Time to spring clean

Some people might have started their spring cleaning weeks ago but for me it is this  week. This is the annual year-end cleaning and we are less than two weeks to the new year.

Spring cleaning is a tiring chore for me because of the big amount of clutter I need to get rid of. Why didn’t I throw this outdated stuff away earlier, I would always chide myself. Regret! Regret! A stich in time saves nine…all this ‘wisdom’ on hindsight!

Unless you are not a hoarder, it is a real challenge when it comes to spring cleaning and throwing stuff away.  Many of us are hoarders to some degree and  it is normal to be a small-time hoarder if there’s such a thing – just hoard some personal stuff for sentimental reason or things to bequeath to loved ones.  I’m a 50% hoarder trying to be 10% , so that’s why throwing out white elephants is quite stressful for me.

This year one of my resolutions was to declutter and work towards minimalism. Paiseh to say I’ve only achieved about 20% .  The things I find most difficult to discard are the hundreds of old photographs and tens of photo albums. My friend told me she reorganized her photos and kept four albums; the rest of her photographs she cut up and threw away.  I have been gearing up for this scary action – cut up and throw photographs .

Wishing all happy sprng cleaning!

spring cleaning

Author: Jassmine Teo

I came to know about the SHC from eNN (Seng Kang). My interests are varied. I write on the forum regularly to improve my writing. In my autumn years, my priority is voluntary service. Hope to meet like-minded people and help initiate a programme/project for the disabled like the hearing impaired.

15 thoughts on “Time to spring clean”

  1. Heehee! Jassmine…we are all hoarders…

    You don’t have to feel bad or depressed; just do the normal house-keeping and throw away items like old bills, bank statements, brochures, receipts, and the sales mailers that stuff our mailboxes.

    I just want to say that you shouldn’t throw away your old photos: these can be precious memories and records of your life and loved ones. What you should do is to take digital pictures of them and store them on a CD or hard disk. There is nothing like taking out an old album and recalling the happy events and people that have crossed your path. (Hew Lee: maybe a course on this?)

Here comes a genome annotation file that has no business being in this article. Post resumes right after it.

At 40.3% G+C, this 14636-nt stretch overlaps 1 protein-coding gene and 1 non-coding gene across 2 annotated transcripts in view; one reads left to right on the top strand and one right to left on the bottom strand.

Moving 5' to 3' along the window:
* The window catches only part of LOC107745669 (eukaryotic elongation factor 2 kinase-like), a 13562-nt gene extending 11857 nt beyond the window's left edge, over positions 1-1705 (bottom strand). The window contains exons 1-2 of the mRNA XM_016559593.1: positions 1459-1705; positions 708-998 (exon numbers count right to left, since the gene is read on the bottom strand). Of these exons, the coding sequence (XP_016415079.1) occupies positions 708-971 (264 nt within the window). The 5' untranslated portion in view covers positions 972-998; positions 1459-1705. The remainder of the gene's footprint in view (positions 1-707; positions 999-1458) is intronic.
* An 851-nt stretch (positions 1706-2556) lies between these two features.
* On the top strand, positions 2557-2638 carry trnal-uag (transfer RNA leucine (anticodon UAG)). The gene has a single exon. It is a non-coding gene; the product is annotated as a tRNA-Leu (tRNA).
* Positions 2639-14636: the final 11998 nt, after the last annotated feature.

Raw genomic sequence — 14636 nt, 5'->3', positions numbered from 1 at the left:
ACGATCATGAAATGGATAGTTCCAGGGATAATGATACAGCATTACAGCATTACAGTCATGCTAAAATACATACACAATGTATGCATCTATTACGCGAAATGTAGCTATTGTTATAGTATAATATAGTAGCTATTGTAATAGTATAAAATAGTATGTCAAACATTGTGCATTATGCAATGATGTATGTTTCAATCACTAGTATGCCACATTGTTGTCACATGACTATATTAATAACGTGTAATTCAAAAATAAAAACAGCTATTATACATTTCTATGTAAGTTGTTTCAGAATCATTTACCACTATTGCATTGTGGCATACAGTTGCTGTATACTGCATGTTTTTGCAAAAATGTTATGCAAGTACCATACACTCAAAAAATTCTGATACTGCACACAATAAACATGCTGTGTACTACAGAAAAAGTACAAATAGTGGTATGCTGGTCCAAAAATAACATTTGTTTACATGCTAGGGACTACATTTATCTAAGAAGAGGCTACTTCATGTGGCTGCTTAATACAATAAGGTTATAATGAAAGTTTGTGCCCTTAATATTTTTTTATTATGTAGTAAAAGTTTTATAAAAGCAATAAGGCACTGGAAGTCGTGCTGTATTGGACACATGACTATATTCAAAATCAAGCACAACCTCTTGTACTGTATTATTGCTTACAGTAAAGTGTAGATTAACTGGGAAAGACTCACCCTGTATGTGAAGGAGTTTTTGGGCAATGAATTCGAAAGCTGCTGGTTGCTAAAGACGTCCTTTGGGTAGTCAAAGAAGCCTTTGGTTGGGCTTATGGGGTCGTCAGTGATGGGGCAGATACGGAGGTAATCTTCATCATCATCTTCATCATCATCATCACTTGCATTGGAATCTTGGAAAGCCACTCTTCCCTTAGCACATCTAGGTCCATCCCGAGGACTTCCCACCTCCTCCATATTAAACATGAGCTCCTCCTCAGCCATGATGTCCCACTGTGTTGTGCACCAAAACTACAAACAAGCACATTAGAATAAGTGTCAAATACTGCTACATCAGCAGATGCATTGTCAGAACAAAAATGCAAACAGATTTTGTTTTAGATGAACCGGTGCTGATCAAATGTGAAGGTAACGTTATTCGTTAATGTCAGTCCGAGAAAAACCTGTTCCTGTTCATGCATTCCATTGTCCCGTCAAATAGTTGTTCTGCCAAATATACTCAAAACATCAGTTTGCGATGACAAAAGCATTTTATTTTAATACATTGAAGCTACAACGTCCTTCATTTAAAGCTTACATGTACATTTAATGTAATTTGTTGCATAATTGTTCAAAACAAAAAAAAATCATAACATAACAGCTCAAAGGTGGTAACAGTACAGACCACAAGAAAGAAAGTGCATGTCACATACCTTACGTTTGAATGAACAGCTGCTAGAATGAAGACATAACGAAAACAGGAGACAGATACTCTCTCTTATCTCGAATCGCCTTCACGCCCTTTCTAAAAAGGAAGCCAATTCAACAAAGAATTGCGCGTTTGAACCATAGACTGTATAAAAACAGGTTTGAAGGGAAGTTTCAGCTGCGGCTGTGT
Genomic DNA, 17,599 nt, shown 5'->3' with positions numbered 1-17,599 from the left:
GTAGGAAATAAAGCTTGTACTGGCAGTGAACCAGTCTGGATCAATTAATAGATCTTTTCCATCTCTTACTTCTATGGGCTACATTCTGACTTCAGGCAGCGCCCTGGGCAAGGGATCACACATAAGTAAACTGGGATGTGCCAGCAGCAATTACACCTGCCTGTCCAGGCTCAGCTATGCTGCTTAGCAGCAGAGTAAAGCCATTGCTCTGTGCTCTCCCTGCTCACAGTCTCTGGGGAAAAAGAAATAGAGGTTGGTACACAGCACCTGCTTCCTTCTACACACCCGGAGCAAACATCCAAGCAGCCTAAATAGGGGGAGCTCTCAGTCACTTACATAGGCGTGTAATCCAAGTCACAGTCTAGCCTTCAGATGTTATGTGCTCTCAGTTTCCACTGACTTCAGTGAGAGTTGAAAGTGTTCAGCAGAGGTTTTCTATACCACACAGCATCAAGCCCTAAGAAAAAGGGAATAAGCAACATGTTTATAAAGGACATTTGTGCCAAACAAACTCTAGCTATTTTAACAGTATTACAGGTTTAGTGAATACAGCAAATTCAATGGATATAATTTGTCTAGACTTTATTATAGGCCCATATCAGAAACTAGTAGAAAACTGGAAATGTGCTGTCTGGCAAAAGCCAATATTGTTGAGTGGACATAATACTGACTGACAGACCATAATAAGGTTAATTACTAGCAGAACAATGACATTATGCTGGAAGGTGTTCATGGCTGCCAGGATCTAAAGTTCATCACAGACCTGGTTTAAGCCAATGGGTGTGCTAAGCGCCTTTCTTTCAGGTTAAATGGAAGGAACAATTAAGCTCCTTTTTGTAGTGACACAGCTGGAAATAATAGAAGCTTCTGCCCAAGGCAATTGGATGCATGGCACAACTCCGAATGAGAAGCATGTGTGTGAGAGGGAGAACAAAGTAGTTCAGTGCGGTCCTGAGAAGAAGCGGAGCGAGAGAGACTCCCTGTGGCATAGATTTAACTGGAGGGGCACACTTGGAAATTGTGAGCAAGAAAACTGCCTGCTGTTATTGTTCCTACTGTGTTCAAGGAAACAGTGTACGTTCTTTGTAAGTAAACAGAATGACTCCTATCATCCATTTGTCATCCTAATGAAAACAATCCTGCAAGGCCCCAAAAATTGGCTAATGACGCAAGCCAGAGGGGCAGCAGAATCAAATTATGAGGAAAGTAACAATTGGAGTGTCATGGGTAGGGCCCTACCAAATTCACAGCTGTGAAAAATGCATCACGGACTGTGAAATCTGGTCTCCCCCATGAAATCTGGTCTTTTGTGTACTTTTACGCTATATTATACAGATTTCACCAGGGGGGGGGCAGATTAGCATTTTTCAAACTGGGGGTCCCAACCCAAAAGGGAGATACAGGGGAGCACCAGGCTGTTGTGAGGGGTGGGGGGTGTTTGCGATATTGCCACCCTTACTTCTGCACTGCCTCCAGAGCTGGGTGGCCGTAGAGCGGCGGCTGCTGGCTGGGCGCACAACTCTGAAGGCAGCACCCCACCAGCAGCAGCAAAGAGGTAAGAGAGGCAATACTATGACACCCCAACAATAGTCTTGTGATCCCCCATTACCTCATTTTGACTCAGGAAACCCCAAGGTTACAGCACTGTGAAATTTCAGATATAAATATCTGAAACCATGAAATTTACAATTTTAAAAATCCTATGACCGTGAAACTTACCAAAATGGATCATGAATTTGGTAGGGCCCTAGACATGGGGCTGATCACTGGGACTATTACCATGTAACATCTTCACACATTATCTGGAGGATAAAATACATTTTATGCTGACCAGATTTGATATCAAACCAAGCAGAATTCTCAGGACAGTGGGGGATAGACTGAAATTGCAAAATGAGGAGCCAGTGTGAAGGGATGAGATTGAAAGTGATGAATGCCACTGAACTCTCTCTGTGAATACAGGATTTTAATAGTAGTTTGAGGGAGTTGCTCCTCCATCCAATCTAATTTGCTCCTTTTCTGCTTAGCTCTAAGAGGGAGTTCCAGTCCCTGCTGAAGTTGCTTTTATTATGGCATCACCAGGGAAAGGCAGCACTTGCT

2. I have scanned some of (and will eventually scan all) my pictures (7 albums x 300 prints approx) and stored them in the “cloud”. They are black-and-white, yellowish, brownish and multi-colour prints. Some needed “touch up” to make them discernible. I created several folders to classify them, namely family, relatives, school-mates, work-mates, friends, old flames, new sparks etc.

    When all are done, people will have access to my storage, only to relevant folders of course. Hmmm…I still have the prints. How leh?


  3. Hi Daniel…good to hear about your scanning your photos.
    I have looked at scanning and it might be a fast way to store our many photos.
    But if the photos are torn or jagged-edged, they might catch on the scanner feeder or be difficult to position on the platen; then there’s the tedious process of correcting or improving the colour or faded images: a daunting task for me…with poor eyesight and aversion for complicated, time-draining programs.

    Anyway, I just watched “Lost and Found” on Okto where survivors of a tornado which tore through the town of Joplin, MO were reunited through the pictures which were recovered from the wreckage of houses. The lady who started the project to retrieve, catalog and restore the photos, was responsible for the museum, local bank and community joining in and ultimately holding an exhibition. It was touching to see families and individuals coming across their photos and triggering memories and experiences of the tragedy… They were allowed to claim their pictures and thousands of pictures were reunited with their owners.

    The program was a timely reminder of the value of photographs in capturing our life memories and experiences; especially if everything else is destroyed and they are all you have left.

    So, do keep your photos!

  4. My thinking regarding keeping old photographs is a little different. I am concerned about leaving behind stuff for survivors to dispose of. I feel I should not burden them with the work of disposing my stuff which to them would be mainly junk.

    A relative in his eighties said he would not care about what his survivors do to the thousands of photographs he has in his computer when he is gone. He is still actively taking pictures. But I am not comfortable with the idea.

    I now take pictures of sceneries and objects. These will be easier to cut up in, say, ten years’ time. And one of my new year resolutions is to dispose at least 10% of my old photographs!

    Thanks for sharing Kenneth and DC.

  5. Next year, a group of my ex-colleaques who had been working in the old Times House at Kim Seng Road, invited all old staff to come together while we are all still alive and kicking.

    One of the activities was to bring up old photos during our memorable working days. This brings to mind my old photos which Jassmine, Daniel and Kenneth talk about. Most of our old photographs are still around and valuable., For me, I wanted to categorise them neatly but then the time to sort them out puts me off. I finally decided to just pick a few which I can share with my son, wife and some close friends.